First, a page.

The tour sold over $1 million worth of tickets, with ticket prices ranging from $4.50 to $8.00. This tour represented a new financial model for rock acts pioneered by Ronnie Schneider, the sole producer and financial manager of the tour. Schneider was the nephew of Allen Klein, who had been recently fired by Keith Richards and tour manager Sam Cutler.
Neither Schneider nor the Stones had any money at the time to fund this endeavor so Schneider had to come up with a new business model and that meant the band getting a piece of the gross box office and demanding a 50% advance, which funded the shows.
Schneider’s role involved securing box office receipts on behalf of the band. In this way, the band itself (and Schneider, whose interests were aligned with those of the band) was in control of all the money related to a tour. On behalf of the Rolling Stones, Schneider centralized the control, ownership and management of ancillary rights, licensing and the marketing of posters, T shirts, programs and other concert related materials—-vastly improving the group’s revenue base while touring. Many other bands followed suit throughout the 1970s.
The 1970 concert album Get Yer Ya-Yas Out!, mostly based on the Madison Square Garden shows, documented the tour, as did the Maysles brothers' 1970 documentary Gimme Shelter which, while mostly known for its filming of Altamont, also contains substantial footage of the band's performance during the tour at Madison Square Garden. Gimme Shelter also captures Jagger's famous response to a press-conference question about whether he was "any more satisfied now": "Financially dissatisfied, sexually satisfied, philosophically trying."
- Mick Jagger — lead vocals, harmonica
- Keith Richards — guitar, backing vocals
- Mick Taylor — lead guitar, slide guitar
- Bill Wyman — bass
- Charlie Watts — drums
- Ian Stewart — piano on "Carol" and "Little Queenie"
Tour set list
A typical set list for the tour included the following, although there were substitutions, variations and order switches throughout the tour.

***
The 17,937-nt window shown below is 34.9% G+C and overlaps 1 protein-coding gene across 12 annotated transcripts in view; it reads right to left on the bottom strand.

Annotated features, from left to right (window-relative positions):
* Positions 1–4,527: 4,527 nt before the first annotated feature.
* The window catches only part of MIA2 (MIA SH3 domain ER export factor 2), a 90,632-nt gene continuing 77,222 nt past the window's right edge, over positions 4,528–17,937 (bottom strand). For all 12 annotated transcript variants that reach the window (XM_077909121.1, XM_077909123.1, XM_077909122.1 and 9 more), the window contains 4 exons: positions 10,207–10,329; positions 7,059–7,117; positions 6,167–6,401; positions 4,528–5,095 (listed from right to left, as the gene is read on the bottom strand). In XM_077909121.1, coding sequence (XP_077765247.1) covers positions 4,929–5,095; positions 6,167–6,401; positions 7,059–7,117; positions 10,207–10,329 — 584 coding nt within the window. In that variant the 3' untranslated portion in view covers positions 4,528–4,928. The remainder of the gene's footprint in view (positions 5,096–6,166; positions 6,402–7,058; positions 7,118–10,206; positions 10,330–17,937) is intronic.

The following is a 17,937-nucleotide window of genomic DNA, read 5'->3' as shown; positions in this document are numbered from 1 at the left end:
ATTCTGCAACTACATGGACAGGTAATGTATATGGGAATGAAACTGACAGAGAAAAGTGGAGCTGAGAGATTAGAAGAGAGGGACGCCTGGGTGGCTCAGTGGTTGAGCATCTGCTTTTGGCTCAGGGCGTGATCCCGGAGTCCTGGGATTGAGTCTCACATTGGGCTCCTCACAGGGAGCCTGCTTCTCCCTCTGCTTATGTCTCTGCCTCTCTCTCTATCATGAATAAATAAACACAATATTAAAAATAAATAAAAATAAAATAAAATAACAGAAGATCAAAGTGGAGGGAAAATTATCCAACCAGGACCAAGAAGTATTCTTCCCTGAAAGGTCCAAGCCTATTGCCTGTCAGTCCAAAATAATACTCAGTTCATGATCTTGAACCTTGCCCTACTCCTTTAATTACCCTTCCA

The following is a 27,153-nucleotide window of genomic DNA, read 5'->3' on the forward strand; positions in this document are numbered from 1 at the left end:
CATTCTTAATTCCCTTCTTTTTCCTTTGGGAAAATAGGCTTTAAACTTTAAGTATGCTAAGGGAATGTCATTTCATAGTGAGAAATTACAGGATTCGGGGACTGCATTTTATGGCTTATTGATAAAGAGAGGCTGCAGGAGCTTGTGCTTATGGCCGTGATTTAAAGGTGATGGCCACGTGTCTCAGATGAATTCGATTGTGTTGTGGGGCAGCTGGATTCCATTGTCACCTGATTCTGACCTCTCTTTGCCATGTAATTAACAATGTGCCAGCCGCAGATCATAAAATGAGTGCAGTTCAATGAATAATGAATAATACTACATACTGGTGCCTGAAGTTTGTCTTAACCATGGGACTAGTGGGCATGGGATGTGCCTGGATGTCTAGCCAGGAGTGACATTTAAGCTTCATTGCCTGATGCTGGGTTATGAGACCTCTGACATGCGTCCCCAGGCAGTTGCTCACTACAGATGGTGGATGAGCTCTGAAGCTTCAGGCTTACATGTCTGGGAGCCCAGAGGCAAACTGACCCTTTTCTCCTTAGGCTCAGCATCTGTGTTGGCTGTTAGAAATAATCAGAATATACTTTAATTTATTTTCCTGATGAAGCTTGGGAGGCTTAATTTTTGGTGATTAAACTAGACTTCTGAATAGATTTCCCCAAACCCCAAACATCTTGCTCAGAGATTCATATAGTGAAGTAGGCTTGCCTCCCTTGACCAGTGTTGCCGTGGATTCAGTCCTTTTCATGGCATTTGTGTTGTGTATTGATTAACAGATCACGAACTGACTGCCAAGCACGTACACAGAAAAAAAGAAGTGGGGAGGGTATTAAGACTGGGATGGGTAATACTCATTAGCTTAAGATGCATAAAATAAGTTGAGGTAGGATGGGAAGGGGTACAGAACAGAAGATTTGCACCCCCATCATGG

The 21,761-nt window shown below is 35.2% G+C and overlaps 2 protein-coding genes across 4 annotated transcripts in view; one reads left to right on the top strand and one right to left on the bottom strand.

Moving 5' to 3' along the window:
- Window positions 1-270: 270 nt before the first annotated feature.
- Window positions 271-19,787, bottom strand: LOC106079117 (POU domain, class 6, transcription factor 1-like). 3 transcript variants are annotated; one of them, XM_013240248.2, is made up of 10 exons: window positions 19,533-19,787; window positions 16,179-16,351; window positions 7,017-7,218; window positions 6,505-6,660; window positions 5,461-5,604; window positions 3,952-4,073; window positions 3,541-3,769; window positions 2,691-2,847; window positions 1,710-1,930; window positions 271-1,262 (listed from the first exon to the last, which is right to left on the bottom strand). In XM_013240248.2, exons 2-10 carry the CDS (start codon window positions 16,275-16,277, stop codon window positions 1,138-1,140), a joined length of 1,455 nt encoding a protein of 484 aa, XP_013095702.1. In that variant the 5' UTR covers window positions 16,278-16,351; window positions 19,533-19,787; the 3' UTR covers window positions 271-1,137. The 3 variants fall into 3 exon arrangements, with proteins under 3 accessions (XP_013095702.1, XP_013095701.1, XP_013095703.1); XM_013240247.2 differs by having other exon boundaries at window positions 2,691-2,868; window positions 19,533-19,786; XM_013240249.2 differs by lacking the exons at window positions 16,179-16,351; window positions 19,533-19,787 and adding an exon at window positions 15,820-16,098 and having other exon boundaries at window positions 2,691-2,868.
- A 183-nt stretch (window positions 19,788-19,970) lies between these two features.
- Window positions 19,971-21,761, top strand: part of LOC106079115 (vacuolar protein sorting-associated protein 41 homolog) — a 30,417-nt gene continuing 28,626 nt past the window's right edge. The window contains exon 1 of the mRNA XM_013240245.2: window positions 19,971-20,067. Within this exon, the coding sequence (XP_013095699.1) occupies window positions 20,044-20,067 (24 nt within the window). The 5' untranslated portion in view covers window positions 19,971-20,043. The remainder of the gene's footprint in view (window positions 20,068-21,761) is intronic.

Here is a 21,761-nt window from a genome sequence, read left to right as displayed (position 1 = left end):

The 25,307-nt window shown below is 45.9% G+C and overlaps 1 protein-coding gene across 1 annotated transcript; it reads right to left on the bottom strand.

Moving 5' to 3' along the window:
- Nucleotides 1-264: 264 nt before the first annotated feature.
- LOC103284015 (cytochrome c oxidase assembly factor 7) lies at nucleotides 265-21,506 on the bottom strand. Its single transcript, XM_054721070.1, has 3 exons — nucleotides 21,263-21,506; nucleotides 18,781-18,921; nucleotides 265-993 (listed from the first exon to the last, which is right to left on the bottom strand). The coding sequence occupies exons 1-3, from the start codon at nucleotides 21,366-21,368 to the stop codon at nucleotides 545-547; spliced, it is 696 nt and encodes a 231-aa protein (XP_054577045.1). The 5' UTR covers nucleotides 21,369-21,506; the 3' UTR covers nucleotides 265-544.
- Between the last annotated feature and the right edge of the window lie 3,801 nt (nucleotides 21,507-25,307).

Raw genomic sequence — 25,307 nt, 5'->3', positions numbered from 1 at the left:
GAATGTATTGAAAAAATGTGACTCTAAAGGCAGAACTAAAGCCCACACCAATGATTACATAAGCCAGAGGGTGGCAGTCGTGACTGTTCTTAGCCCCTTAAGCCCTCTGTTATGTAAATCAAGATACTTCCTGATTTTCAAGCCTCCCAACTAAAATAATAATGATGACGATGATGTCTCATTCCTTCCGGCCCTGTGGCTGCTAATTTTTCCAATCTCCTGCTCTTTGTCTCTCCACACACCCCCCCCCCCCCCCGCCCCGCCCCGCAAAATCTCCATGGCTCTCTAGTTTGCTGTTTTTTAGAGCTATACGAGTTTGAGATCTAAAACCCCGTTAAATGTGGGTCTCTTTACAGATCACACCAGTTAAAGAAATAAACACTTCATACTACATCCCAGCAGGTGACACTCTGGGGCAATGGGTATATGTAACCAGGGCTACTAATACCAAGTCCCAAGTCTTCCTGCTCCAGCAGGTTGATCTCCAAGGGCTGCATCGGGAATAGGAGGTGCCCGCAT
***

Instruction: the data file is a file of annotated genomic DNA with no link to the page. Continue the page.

All songs by Mick Jagger and Keith Richards, except where noted.
- "Jumpin' Jack Flash"
- "Carol" (Chuck Berry)
- "Sympathy for the Devil"
- "Stray Cat Blues"
- "Love in Vain" (Robert Johnson)
- "Prodigal Son" (Robert Wilkins)
- "You Gotta Move" (Fred McDowell/Rev. Gary Davis)
- "Under My Thumb"
- "I'm Free"
- "Midnight Rambler"
- "Live with Me"
- "Little Queenie" (Berry)
- "(I Can't Get No) Satisfaction"
- "Honky Tonk Women"
- "Street Fighting Man"
All dates within the United States. The final date of the tour proper was Boston, November 29, 1969. The West Palm Beach International Music and Arts Festival on November 30 and the infamous Altamont Free Concert on December 6 where planned as separate events and added while the tour was in progress rather than being part of the initial tour planning.
- Robert Christgau, "The Rolling Stones", entry in The Rolling Stone History of Rock & Roll, Random House, 1980. pp. 198–199.
- Marsh, Dave (1987). Glory Days: Bruce Springsteen in the 1980s. Pantheon Books. ISBN 0-394-54668-7. p. 15.
- Mike Jahn (1969-11-28). "The Rolling Stones Are Still Exciting". The New York Times.
- "Rolling Stones Open Tour With West Coast Concert". Associated Press for The New York Times. 1969-11-10.
- Francis X. Clines (1969-11-28). "16,000 at Madison Square Garden Shout With Joy in Reaction to Sounds of Rolling Stones". The New York Times.
- Stephen Davis. Old Gods Almost Dead. New York: Broadway Books, 2001, ISBN 0-7679-0313-7, p. 307.
- The Rolling Stones (1969). The Stones in the Park (DVD released 2006). Network Studios.
- Get Yer Ya-Ya's Out! The Rolling Stones in Concert (LP ). Decca Records. 1970.
- Martin, Linda; Kerry Segrave (1993). Anti-rock: The Opposition to Rock 'n' Roll. Da Capo Press. ISBN 0-306-80502-2. pp. 160–161.
- Cutler, Sam. "You Can't Always Get What You Want: My Life with the Rolling Stones and other Wonderful Reprobates". Heinemann. 2008. ISBN# 9781741666090